Meanwhile, the latest Grade 1 junior event is set to crown a champion on Sunday. The final at the Perin Memorial in Croatia will be contested between Denmark's Clara Tauson and Ukraine's Viktoria Dema. Both will be seeking her maiden G1 title.

Girls #25 Tauson, 15, is coming off an appearance in the final of the Porto Alegre Grade A tournament in Brazil, where she lost to Canada's Leylah Annie Fernandez. #44 Dema, 17, was an Eddie Herr semifinalist in December, and will be playing in her first career G1 singles final. She defeated #1-seeded Elisabetta Cocciaretto (ITA) in three sets in the semifinals.

UPDATE: Tauson won 6-1/6-2

And in Florida (or, in this case, Louisiana), you get an extra one...

In the Cajun Classic wheelchair event in Baton Rouge, Diede de Groot is playing in Sunday's final with a chance to displace Yui Kamiji as the WC #1.



[First Week Through Saturday]

1. Miami 2nd Rd. - Monica Puig def. Caroline Wozniacki
Puig (currently ranked #82) has recaptured a few whiffs of her Rio magic in her adopted "hometown" of Miami, though her fans there need to act a little less like a stirred-up mob at a Trump campaign rally, and the tournament organizers/security personnel a little less like a GOP House member willing to sit back and watch things burn rather than be confrontational in a "do your job" sort of way. Or something like that. Of note, this is the Rio Gold medalist's first Top 10 win since she defeated Kerber in the Olympic final (she'd also defeated then-#4 Muguruza en route to the medal stand in '16).

2. Miami Q1 - Tereza Martincova def. Sara Errani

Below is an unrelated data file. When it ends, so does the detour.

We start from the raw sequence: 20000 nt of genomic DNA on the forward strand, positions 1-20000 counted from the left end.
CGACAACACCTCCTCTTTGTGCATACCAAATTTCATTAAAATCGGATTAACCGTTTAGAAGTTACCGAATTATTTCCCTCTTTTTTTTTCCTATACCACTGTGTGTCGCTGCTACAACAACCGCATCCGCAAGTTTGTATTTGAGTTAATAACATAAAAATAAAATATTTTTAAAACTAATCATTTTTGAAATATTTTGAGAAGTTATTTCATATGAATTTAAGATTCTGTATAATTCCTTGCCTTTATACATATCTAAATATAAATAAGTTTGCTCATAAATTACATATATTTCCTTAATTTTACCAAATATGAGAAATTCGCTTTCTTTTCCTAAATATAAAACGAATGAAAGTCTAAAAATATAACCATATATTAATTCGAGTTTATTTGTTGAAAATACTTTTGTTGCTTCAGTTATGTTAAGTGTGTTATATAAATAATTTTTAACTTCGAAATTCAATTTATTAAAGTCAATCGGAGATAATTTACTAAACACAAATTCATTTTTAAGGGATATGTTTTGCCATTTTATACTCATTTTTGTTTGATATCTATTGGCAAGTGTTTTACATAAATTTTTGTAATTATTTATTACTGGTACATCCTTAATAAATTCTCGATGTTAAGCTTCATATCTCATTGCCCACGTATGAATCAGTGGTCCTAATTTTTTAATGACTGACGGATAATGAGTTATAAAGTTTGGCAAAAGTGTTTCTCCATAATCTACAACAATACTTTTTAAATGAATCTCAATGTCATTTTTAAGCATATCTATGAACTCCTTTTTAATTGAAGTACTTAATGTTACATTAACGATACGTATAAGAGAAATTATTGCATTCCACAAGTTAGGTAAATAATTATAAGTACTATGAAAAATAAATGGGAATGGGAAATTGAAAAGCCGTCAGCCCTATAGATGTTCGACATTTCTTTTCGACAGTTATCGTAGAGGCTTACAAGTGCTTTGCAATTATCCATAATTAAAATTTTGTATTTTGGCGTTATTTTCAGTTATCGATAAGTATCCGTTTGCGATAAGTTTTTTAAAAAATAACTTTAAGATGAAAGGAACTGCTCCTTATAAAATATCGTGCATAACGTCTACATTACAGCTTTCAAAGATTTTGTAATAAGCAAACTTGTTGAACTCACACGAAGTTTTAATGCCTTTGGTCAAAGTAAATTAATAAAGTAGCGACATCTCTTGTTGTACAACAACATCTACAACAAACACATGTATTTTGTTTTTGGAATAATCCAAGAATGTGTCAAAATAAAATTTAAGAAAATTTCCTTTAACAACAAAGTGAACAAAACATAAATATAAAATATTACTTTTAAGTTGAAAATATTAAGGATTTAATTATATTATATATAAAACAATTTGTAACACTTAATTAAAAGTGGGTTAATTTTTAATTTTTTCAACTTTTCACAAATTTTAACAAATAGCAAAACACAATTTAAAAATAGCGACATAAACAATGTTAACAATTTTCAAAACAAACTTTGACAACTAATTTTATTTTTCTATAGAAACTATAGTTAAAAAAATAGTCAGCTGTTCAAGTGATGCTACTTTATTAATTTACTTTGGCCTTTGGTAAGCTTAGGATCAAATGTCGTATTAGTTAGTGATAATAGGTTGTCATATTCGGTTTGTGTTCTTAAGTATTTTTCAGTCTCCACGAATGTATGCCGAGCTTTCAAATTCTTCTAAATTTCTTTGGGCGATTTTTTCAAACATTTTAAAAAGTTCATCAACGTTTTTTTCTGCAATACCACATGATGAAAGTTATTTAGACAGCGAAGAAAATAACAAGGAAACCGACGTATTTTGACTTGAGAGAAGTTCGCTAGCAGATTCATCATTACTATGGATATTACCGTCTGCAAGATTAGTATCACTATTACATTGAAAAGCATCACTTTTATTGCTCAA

Lost in the shuffle of the early stages of the week was what quite possibly will go down as the *biggest* squandered lead of the season, as Errani led Martincova 5-0, Ad-up in the 3rd. The MP ball was called out, but overruled by the umpire. The rest, as they way, was history.

3. Miami 2nd Rd. - Bernarda Pera def. Lara Arruabarrena
Of course, Pera was almost bound and determined to match (or exceed) Errani's "feat." The Bannerette, who made a LL run to the 3rd Round in Melbourne earlier this year, led Arruabarrena 7-5/5-0, and was up 15/40 on the Spaniard's serve. She held four MP in that game, only to eventually see the set go back on serve at 5-4. Finally, on her tenth MP, Pera put the match away and secured her first-ever spot in the Top 100 in the next rankings.
4. Miami 2nd Rd. - Simona Halep def. Oceane Dodin
Speaking of LL, that's what Dodin was in this match. She led Halep 3-1 in the 3rd, causing the Romanian to break a racket and (in this match, but only temporarily for the event) find her form again. My question is this: should a player who *retires* in the final round of qualifying, as the Pastry did, even have been eligible to be a MD lucky loser in the first place, considering she effectively *withdrew* from the tournament by retiring after just one set vs. Alison Riske rather than playing out that match? Personally, I don't think so.

5. Miami 2nd Rd. - Sonya Kenin def. Dasha Kasatkina
After multi-monumental runs in recent weeks, even Robo-Dasha couldn't hold off the inevitable forever.

6. Miami Q1 - Andrea Petkovic def. Sabine Lisicki
...6-4/3-6/3-1 ret.
Meeting in the *first round of qualifying* were countrywomen who've reached, respectively, three slam QF and a SF, and a final, a semi and three quarters. Fortunes change. Lisicki retired with a foot injury. Petko qualified, then lost in the 2nd Round to Gavrilova.
7. Miami 1st Rd. - Johanna Larsson def. Katerina Siniakova
3:00, and a spectator collapsed in the heat.
8. Miami 2nd Rd. - Christina McHale def. Barbora Strycova
Heading into Miami, McHale had fallen all the way down to #91 with three straight losses, a 2-8 record this season, and a 2-10 mark dating back to October. She last finished outside the Top 100 in 2010. Before this victory, McHale had managed a 1st Round win over Kaia Kanepi when the Estonian retired four games into their match. She fell to Garbine Muguruza on Saturday night, but it was still a productive week for the New Jersey native.
9. Miami Q2 - Rebecca Peterson def. Genie Bouchard 6-4/6-3
Miami 1st Round - Ekaterina Makarova/Elena Vesnina def. Genie Bouchard/Sloane Stephens 4-6/6-4 [10-6]